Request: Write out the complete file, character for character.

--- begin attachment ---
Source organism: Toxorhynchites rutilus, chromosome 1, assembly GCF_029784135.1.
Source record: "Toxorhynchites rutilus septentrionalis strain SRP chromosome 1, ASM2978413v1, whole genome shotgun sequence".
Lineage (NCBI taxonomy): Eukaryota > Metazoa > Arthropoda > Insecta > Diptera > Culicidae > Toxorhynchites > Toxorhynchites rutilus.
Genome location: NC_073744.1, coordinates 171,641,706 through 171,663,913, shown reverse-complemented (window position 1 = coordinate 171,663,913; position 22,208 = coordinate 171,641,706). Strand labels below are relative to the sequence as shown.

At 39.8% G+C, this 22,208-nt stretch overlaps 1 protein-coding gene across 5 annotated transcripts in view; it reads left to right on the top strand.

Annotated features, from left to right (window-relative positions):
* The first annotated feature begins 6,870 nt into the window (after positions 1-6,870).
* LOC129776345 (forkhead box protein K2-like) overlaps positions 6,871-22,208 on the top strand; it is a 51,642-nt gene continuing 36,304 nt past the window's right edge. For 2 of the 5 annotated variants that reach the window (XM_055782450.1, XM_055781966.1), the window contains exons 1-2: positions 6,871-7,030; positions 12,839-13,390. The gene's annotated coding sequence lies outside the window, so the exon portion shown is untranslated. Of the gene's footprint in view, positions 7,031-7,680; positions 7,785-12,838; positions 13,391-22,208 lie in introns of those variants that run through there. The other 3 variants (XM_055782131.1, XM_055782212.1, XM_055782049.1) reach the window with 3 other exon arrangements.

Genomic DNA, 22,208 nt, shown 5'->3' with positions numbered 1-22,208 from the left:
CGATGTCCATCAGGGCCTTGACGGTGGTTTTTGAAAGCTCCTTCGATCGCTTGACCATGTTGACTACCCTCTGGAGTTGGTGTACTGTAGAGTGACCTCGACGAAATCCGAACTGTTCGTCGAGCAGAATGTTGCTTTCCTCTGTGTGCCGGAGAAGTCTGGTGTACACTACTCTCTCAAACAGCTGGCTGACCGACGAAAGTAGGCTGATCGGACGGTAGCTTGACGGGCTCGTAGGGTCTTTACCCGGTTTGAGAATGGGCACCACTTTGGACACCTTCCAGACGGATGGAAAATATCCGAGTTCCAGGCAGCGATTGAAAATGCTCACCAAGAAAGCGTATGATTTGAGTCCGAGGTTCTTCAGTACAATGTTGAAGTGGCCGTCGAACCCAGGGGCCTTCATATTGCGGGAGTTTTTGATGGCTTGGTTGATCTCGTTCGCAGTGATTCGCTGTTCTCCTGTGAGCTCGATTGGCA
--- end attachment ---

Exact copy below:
Source organism: Toxorhynchites rutilus, chromosome 1, assembly GCF_029784135.1.
Source record: "Toxorhynchites rutilus septentrionalis strain SRP chromosome 1, ASM2978413v1, whole genome shotgun sequence".
Lineage (NCBI taxonomy): Eukaryota > Metazoa > Arthropoda > Insecta > Diptera > Culicidae > Toxorhynchites > Toxorhynchites rutilus.
Genome location: NC_073744.1, coordinates 171,641,706 through 171,663,913, shown reverse-complemented (window position 1 = coordinate 171,663,913; position 22,208 = coordinate 171,641,706). Strand labels below are relative to the sequence as shown.

At 39.8% G+C, this 22,208-nt stretch overlaps 1 protein-coding gene across 5 annotated transcripts in view; it reads left to right on the top strand.

Annotated features, from left to right (window-relative positions):
* The first annotated feature begins 6,870 nt into the window (after positions 1-6,870).
* LOC129776345 (forkhead box protein K2-like) overlaps positions 6,871-22,208 on the top strand; it is a 51,642-nt gene continuing 36,304 nt past the window's right edge. For 2 of the 5 annotated variants that reach the window (XM_055782450.1, XM_055781966.1), the window contains exons 1-2: positions 6,871-7,030; positions 12,839-13,390. The gene's annotated coding sequence lies outside the window, so the exon portion shown is untranslated. Of the gene's footprint in view, positions 7,031-7,680; positions 7,785-12,838; positions 13,391-22,208 lie in introns of those variants that run through there. The other 3 variants (XM_055782131.1, XM_055782212.1, XM_055782049.1) reach the window with 3 other exon arrangements.

Genomic DNA, 22,208 nt, shown 5'->3' with positions numbered 1-22,208 from the left:
CGATGTCCATCAGGGCCTTGACGGTGGTTTTTGAAAGCTCCTTCGATCGCTTGACCATGTTGACTACCCTCTGGAGTTGGTGTACTGTAGAGTGACCTCGACGAAATCCGAACTGTTCGTCGAGCAGAATGTTGCTTTCCTCTGTGTGCCGGAGAAGTCTGGTGTACACTACTCTCTCAAACAGCTGGCTGACCGACGAAAGTAGGCTGATCGGACGGTAGCTTGACGGGCTCGTAGGGTCTTTACCCGGTTTGAGAATGGGCACCACTTTGGACACCTTCCAGACGGATGGAAAATATCCGAGTTCCAGGCAGCGATTGAAAATGCTCACCAAGAAAGCGTATGATTTGAGTCCGAGGTTCTTCAGTACAATGTTGAAGTGGCCGTCGAACCCAGGGGCCTTCATATTGCGGGAGTTTTTGATGGCTTGGTTGATCTCGTTCGCAGTGATTCGCTGTTCTCCTGTGAGCTCGATTGGCA